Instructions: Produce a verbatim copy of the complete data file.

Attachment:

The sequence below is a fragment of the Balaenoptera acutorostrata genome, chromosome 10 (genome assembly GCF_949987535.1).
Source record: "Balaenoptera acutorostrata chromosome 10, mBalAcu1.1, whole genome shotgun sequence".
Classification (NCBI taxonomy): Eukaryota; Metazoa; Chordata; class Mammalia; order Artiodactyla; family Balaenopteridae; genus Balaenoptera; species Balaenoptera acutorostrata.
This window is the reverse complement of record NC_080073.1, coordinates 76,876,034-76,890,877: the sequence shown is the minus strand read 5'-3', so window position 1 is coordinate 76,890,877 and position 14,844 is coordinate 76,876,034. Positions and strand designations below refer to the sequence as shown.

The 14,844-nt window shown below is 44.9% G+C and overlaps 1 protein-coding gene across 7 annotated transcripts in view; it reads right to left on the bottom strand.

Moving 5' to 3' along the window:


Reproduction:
The sequence below is a fragment of the Balaenoptera acutorostrata genome, chromosome 10 (genome assembly GCF_949987535.1).
Source record: "Balaenoptera acutorostrata chromosome 10, mBalAcu1.1, whole genome shotgun sequence".
Classification (NCBI taxonomy): Eukaryota; Metazoa; Chordata; class Mammalia; order Artiodactyla; family Balaenopteridae; genus Balaenoptera; species Balaenoptera acutorostrata.
This window is the reverse complement of record NC_080073.1, coordinates 76,876,034-76,890,877: the sequence shown is the minus strand read 5'-3', so window position 1 is coordinate 76,890,877 and position 14,844 is coordinate 76,876,034. Positions and strand designations below refer to the sequence as shown.

The 14,844-nt window shown below is 44.9% G+C and overlaps 1 protein-coding gene across 7 annotated transcripts in view; it reads right to left on the bottom strand.

Moving 5' to 3' along the window: